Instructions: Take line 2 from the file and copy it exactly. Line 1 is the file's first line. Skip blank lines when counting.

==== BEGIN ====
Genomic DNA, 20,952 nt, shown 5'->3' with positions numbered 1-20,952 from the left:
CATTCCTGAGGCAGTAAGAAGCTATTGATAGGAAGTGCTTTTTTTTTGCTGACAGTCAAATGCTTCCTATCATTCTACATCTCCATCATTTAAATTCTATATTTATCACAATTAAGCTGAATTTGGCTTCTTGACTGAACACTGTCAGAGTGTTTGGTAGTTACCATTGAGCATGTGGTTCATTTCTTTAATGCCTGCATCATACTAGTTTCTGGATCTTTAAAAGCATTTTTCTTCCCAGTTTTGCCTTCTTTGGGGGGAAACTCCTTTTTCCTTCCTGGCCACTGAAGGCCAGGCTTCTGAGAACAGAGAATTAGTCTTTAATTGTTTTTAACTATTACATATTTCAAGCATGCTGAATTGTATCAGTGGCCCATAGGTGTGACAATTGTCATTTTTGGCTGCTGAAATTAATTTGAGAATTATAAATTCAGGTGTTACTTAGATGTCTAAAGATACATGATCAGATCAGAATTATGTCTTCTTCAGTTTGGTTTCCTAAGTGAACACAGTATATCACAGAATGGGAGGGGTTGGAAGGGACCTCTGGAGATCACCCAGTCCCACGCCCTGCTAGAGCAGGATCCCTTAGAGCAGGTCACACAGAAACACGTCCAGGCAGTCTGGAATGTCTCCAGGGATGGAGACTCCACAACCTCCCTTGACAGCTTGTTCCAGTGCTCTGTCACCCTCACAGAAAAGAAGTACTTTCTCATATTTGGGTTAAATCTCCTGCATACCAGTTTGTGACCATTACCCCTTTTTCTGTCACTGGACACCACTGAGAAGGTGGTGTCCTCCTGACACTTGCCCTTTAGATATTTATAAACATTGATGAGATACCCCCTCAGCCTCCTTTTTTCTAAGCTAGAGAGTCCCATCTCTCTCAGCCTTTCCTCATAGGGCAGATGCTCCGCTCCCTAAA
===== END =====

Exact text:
CATTCCTGAGGCAGTAAGAAGCTATTGATAGGAAGTGCTTTTTTTTTGCTGACAGTCAAATGCTTCCTATCATTCTACATCTCCATCATTTAAATTCTATATTTATCACAATTAAGCTGAATTTGGCTTCTTGACTGAACACTGTCAGAGTGTTTGGTAGTTACCATTGAGCATGTGGTTCATTTCTTTAATGCCTGCATCATACTAGTTTCTGGATCTTTAAAAGCATTTTTCTTCCCAGTTTTGCCTTCTTTGGGGGGAAACTCCTTTTTCCTTCCTGGCCACTGAAGGCCAGGCTTCTGAGAACAGAGAATTAGTCTTTAATTGTTTTTAACTATTACATATTTCAAGCATGCTGAATTGTATCAGTGGCCCATAGGTGTGACAATTGTCATTTTTGGCTGCTGAAATTAATTTGAGAATTATAAATTCAGGTGTTACTTAGATGTCTAAAGATACATGATCAGATCAGAATTATGTCTTCTTCAGTTTGGTTTCCTAAGTGAACACAGTATATCACAGAATGGGAGGGGTTGGAAGGGACCTCTGGAGATCACCCAGTCCCACGCCCTGCTAGAGCAGGATCCCTTAGAGCAGGTCACACAGAAACACGTCCAGGCAGTCTGGAATGTCTCCAGGGATGGAGACTCCACAACCTCCCTTGACAGCTTGTTCCAGTGCTCTGTCACCCTCACAGAAAAGAAGTACTTTCTCATATTTGGGTTAAATCTCCTGCATACCAGTTTGTGACCATTACCCCTTTTTCTGTCACTGGACACCACTGAGAAGGTGGTGTCCTCCTGACACTTGCCCTTTAGATATTTATAAACATTGATGAGATACCCCCTCAGCCTCCTTTTTTCTAAGCTAGAGAGTCCCATCTCTCTCAGCCTTTCCTCATAGGGCAGATGCTCCGCTCCCTAAA